Lizzie confessed to a friend on August 3rd that she thought something terrible might happen to her father - but could offer no rational explaination for her "feelings" that someone might kill him!

But because of a flawed legal system, and some very peculiar judgements, this testimony (from the grand jury) was deemed irrelevant and therefore inadmissible during the murder trial!

Three days after the murders she was caught by a friend burning a dress she said had paint on it (I wonder what color it might have been?) - in fact it was this very act that got her charged with the murders. But what of the blood in the wash buckets? Menstrual blood it was claimed - and not brought up or even noted as evidence. And what of the broken handled axe? Was she trying to dispose of the murder weapon?

Brigette claimed to have heard nothing at all that fateful day. Claimed there was never any tension in the household. All was rosy. She repeated this during the trial and soon after found the money necessary to head back to Ireland for a spell. A payoff for being quiet? Or the act of a generous benefactor sympathetic to the tragedy she had become attached to? Or both?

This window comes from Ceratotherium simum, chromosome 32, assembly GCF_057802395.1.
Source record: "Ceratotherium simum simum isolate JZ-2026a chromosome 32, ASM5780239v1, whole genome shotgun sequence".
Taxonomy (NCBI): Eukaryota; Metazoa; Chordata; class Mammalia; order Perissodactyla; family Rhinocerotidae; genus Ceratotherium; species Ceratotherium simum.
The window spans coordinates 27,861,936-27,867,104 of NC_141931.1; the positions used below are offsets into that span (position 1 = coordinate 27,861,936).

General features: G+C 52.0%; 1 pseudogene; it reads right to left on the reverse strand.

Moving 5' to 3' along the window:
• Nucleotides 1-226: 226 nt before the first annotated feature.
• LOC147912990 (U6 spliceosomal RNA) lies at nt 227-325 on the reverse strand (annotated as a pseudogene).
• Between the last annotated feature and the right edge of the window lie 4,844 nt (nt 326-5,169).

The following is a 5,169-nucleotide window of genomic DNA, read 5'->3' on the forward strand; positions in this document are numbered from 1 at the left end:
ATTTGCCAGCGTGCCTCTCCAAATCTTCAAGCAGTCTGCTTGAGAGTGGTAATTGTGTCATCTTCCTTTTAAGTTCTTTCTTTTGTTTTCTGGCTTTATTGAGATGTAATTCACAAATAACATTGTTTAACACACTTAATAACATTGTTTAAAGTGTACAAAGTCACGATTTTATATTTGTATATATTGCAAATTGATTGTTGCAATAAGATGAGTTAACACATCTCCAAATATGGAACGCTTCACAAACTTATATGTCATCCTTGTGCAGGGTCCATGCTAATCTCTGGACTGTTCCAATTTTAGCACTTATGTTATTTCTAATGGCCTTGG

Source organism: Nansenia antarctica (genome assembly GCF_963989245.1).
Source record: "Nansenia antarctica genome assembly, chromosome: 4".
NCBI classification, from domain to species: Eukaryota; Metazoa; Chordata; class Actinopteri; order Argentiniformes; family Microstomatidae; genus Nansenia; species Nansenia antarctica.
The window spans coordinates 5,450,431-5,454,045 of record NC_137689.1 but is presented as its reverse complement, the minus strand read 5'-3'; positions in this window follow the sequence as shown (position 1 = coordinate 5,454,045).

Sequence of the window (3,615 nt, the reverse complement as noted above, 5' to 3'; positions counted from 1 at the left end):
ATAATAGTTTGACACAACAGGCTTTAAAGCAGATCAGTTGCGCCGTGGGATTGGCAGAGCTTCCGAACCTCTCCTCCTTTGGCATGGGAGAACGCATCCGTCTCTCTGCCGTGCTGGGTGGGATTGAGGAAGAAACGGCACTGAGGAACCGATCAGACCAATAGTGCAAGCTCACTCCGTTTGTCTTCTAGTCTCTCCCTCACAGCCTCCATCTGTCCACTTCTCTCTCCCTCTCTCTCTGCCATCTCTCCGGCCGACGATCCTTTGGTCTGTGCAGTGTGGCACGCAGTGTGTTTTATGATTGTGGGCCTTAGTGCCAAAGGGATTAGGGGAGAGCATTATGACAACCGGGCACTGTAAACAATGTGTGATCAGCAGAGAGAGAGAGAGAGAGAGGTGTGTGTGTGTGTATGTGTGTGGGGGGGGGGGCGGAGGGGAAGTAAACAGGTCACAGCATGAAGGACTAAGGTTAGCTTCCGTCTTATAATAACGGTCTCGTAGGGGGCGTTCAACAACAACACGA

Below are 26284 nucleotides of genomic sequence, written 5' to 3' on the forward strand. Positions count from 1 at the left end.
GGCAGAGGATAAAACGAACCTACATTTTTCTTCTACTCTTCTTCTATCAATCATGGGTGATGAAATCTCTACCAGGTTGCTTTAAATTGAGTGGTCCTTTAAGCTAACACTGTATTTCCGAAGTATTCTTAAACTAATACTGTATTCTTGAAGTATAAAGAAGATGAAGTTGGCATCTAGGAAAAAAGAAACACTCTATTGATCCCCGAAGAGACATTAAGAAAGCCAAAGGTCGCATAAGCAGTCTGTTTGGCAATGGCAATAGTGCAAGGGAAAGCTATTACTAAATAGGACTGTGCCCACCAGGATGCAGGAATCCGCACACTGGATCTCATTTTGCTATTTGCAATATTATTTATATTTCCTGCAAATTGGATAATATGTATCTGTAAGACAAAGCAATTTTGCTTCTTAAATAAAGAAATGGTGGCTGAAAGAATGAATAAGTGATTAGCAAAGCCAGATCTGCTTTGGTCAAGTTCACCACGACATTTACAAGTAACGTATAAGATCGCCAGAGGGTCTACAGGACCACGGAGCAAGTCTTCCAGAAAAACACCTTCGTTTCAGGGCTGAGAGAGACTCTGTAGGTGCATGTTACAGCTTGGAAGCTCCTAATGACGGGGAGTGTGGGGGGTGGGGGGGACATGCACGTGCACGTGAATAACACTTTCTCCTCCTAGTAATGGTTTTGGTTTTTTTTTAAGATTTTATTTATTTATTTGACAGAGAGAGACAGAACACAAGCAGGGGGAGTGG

With crucial, damning evidence withheld the jury returned a verdict of innocent in less than one hour. But even if it had been presented, would she have been convicted? The prosecution was sloppy - astonishingly so with such good, though circumstantial evidence at hand. But it seemed almost beyond belief that such a thing could happen. If it could happen to these people - affluent, honored - and by a dutiful daughter who taught Sunday school - then what might befall others? How could a "woman" commit such an act? Their perceptions of reality might have crumbled. After all this was the late 19th century - women had a finite, though definitive place in society. This was not the middle ages after all - or even 17th century Salem. Woman weren't witches - but loving daughters, wives, mothers, sisters. Complacent. Domesticated. Proper. Anything else was too dangerous to contemplate. All was safe in America. It had to be.